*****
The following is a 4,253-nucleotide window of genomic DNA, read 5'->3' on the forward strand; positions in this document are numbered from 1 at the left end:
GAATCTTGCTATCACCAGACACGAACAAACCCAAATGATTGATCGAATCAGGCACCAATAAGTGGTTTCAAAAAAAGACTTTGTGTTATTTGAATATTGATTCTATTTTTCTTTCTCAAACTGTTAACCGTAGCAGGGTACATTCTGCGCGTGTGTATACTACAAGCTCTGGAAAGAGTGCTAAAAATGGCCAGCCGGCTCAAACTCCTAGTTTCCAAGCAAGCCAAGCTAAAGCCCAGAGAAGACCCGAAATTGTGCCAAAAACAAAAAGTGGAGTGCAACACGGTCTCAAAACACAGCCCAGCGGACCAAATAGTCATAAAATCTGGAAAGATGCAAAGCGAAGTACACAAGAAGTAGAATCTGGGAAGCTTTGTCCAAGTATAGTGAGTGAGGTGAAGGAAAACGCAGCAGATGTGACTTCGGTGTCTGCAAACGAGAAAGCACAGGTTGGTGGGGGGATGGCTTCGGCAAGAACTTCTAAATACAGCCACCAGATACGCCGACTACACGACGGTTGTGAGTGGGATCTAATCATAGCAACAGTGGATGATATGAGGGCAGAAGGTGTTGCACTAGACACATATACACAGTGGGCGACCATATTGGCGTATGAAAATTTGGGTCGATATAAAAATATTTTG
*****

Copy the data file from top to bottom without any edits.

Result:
The following is a 4,253-nucleotide window of genomic DNA, read 5'->3' on the forward strand; positions in this document are numbered from 1 at the left end:
GAATCTTGCTATCACCAGACACGAACAAACCCAAATGATTGATCGAATCAGGCACCAATAAGTGGTTTCAAAAAAAGACTTTGTGTTATTTGAATATTGATTCTATTTTTCTTTCTCAAACTGTTAACCGTAGCAGGGTACATTCTGCGCGTGTGTATACTACAAGCTCTGGAAAGAGTGCTAAAAATGGCCAGCCGGCTCAAACTCCTAGTTTCCAAGCAAGCCAAGCTAAAGCCCAGAGAAGACCCGAAATTGTGCCAAAAACAAAAAGTGGAGTGCAACACGGTCTCAAAACACAGCCCAGCGGACCAAATAGTCATAAAATCTGGAAAGATGCAAAGCGAAGTACACAAGAAGTAGAATCTGGGAAGCTTTGTCCAAGTATAGTGAGTGAGGTGAAGGAAAACGCAGCAGATGTGACTTCGGTGTCTGCAAACGAGAAAGCACAGGTTGGTGGGGGGATGGCTTCGGCAAGAACTTCTAAATACAGCCACCAGATACGCCGACTACACGACGGTTGTGAGTGGGATCTAATCATAGCAACAGTGGATGATATGAGGGCAGAAGGTGTTGCACTAGACACATATACACAGTGGGCGACCATATTGGCGTATGAAAATTTGGGTCGATATAAAAATATTTTG